Today, this iconic pub is a great place for pints and craic.

90. Urbanity

Urbanity is a trendy urban café in Smithfield.

Nestled into the mix of cobbled streets and new builds, its bright, uncluttered interior is perfect for working remotely with a coffee on hand.

They serve breakfast, brunch, lunch and sweet things here. All the large plates of salads and treats are all on display along the counter. Their tea is organic loose-leaf tea and comes from Clement & Pekoe. They roast their own beans on-site – the roaster makes a cool addition to the café on display at the back. Plug in, power up and pro-caffeinate.

89. Pot Bellied Pig

This stunning millennial-pink café serves up an all-day brunch menu along with lunch options during the week.

Best of all, they put on one of the best drag brunches during the weekend. If you’re ever looking for something out of the ordinary to do on the weekend this is a must – I’ve honestly never laughed so much, the prosecco helps too.

88. Overends Kitchen

Overends Kitchen at Airfield Estate is an oasis tucked away from the hustle and bustle of the city.

The bright, almost Scandinavian-style restaurant is surrounded by glass and pinewood and overlooks a pond.

Overends Kitchen uses produce straight from the farm at its doorstep, meaning fresh and creative food.

Their ingredients are thoughtfully sourced with milk, meat, fruit, veg and eggs coming from the farm and nearby producers and the menu is rustic and comforting yet modern and light.

Freshly baked cinnamon buns, apple custard brioche and a bowl of toasted granola with rhubarb from the garden and Jersey curd from the cows grazing outside are just some of the treats to look forward to.

87. Damascus Gate

Damascus Gate earns a spot on this list because it’s an all-round extraordinary dining experience.

You can expect some truly great things in this tucked-away local restaurant.

Belly dancers, vine leaves with fresh lemon and handmade baklava make this little spot really stand out. If you’re looking for a unique food experience, this is deffo one to put on your list.

You’ll be up dancing by the end of it!

86. Workman’s

Workman’s is always a good time.

The Georgian house club has a super casual feel and is always jammed with hipsters, rockers and session heads bopping to indie tunes until the early hours of the morning.

The beer garden is always a buzz and if you get peckish during the night Wowburger is there to settle your cravings.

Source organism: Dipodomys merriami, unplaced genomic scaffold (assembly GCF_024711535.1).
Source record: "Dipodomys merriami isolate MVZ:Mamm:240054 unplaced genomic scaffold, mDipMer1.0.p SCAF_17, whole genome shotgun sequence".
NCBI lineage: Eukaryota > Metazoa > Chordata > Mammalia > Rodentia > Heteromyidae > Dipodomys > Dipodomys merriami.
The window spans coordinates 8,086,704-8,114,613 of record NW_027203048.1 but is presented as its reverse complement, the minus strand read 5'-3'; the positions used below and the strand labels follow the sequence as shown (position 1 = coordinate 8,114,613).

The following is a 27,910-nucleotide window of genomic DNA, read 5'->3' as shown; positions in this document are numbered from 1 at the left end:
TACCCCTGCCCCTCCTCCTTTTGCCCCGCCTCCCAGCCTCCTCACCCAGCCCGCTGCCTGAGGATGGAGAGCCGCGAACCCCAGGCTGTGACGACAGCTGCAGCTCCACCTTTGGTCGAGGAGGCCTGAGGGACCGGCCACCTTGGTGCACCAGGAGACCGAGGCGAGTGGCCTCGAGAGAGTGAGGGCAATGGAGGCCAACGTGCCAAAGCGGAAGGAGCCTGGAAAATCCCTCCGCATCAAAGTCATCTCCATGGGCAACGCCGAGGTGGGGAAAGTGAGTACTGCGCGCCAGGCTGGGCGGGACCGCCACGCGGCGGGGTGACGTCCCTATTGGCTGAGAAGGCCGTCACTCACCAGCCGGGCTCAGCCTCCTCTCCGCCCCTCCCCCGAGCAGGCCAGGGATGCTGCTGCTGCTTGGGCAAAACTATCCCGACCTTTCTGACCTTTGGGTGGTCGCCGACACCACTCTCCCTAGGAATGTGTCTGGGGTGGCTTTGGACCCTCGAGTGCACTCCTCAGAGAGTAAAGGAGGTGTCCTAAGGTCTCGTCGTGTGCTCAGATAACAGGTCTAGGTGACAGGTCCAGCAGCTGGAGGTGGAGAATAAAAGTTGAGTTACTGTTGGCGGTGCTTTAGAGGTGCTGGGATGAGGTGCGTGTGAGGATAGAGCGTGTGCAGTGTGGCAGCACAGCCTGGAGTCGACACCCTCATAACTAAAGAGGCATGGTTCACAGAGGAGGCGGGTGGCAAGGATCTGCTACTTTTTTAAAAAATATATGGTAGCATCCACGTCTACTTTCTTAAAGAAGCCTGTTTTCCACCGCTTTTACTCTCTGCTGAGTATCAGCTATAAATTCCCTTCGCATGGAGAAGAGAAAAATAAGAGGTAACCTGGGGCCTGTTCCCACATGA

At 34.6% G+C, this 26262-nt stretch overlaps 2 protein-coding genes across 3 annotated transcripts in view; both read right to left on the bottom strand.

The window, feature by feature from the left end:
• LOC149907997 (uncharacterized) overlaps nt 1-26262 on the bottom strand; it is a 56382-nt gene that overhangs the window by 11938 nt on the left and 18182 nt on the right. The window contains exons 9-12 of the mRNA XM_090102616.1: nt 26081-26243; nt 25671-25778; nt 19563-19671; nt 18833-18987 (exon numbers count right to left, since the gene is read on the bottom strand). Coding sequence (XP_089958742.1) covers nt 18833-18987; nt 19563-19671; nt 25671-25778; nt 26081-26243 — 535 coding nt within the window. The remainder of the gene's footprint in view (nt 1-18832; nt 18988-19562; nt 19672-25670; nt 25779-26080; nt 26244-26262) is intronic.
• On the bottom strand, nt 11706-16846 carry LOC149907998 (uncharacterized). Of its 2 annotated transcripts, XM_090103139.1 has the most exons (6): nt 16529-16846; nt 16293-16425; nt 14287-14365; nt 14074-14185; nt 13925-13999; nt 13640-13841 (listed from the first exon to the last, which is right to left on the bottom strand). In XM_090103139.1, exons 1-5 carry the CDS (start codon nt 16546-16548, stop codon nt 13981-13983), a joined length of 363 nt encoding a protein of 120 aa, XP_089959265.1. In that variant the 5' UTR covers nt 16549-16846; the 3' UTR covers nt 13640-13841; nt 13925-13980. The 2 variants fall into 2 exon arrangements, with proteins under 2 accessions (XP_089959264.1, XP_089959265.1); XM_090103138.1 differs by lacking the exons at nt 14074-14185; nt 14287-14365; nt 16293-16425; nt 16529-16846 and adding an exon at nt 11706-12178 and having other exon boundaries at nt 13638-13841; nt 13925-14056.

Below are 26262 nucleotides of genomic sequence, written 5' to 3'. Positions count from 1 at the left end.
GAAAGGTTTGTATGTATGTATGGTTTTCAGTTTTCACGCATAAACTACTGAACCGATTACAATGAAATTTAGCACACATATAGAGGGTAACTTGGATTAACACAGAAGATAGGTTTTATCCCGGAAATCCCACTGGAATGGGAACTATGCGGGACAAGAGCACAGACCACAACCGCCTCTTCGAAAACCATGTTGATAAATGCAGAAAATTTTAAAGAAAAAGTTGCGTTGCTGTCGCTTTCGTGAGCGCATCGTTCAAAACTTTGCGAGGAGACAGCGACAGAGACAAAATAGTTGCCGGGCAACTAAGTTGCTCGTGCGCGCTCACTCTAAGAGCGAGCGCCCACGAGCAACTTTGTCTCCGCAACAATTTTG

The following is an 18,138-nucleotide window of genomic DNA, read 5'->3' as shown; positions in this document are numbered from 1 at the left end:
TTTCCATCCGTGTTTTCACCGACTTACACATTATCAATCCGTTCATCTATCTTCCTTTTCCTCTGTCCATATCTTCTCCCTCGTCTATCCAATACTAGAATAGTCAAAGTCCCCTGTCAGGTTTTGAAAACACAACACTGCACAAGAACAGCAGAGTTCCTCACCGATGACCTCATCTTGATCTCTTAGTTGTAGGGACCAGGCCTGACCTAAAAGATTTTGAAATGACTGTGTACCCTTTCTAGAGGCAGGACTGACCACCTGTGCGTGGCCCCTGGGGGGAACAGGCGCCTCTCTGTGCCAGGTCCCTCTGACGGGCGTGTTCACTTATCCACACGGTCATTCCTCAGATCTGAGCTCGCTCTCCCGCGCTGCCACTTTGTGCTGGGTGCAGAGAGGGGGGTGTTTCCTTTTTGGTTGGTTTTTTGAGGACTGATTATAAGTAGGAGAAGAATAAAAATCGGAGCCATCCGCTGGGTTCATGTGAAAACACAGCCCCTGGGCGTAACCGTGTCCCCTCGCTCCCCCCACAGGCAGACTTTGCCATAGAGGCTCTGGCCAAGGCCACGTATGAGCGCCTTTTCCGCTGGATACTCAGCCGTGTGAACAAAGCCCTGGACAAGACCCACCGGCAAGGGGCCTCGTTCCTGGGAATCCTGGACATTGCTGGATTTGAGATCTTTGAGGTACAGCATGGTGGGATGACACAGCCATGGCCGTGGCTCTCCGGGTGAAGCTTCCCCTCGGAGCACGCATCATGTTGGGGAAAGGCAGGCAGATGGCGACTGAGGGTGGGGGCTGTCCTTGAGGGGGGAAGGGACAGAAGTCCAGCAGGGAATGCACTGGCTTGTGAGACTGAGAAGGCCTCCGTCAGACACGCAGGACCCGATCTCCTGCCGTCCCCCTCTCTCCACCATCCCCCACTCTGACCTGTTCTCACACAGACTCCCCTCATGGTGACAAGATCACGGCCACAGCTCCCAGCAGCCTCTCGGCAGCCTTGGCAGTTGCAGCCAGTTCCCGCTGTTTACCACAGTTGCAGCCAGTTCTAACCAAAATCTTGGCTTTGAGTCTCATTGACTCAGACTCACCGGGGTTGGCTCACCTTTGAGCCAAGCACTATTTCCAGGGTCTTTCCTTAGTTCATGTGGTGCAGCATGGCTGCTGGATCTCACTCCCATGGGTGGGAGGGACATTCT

There’s karaoke on Sunday nights, gigs, showcases and everything in between.

An all-round deadly spot that never fails.

85. Bottega Toffoli

Hidden behind Dublin Castle is a teeny tiny pizzeria run by a two-person team. They will take your order, cook your food and welcome you into what feels more like a home than a restaurant with cute artworks on the walls, about five or so tables and a wide-open view to the back, where glorious pizza smells waft out.

There’s no rush or stress about the place as some pro-Pizzaiolo takes care of the grub. Sit back, catch up and wait for the feast to begin.

84. Legit

There’s no better place to meet a friend for a catch-up, nurse a coffee and read a book alone or even bring your dog for a treat than Legit Coffee Co.

Inside, you’ll find marble counters and walls and a trendy, hipster decor.

Grab a flat white and chocolatey cookie and chill; just beware of the crumb-muncher sniffing at your feet, their puppy-eyes in full swing.

The brunch menu here is a must also with stunning avocado toast, flowery porridge bowls and sweet pancake stacks.

83. Coke Lane

Nestled at the back of iconic Dublin bar Lucky’s, you’ll spot a little blue stall where gusts of wind waft the most incredible cheesy, saucy, firey smell into the atmosphere.

Coke Lane Pizza is a pizza-lovers dream.

This small but mighty stall has seven pizzas on the menu, with some being vegan, vegetarian and gluten-free – all are made from scratch right in front of you.

82. Galliot Et Gray

This place is one of the hidden gems we’ve been keeping from you until now, but today we are feeling super nice so we’ll share the love.

Galliot on Clanbrassil Street make all of their sambos with the fresh bread they prepare every morning and it’s super delish. Top that off with rustic pizzas in the evening and you’ll see why it’s earned a place on this list.

81. Frank Ryan’s

Frank Ryan’s is yer only man for a toastie and a pint of plain.

This quirky bar is decorated with twinkling fairy lights, bras and boots hanging from the ceiling.

It’s super casual with some furry friends often pottering about.

80. Kehoe’s

This iconic Dublin pub has been a favourite among locals and tourists alike for centuries.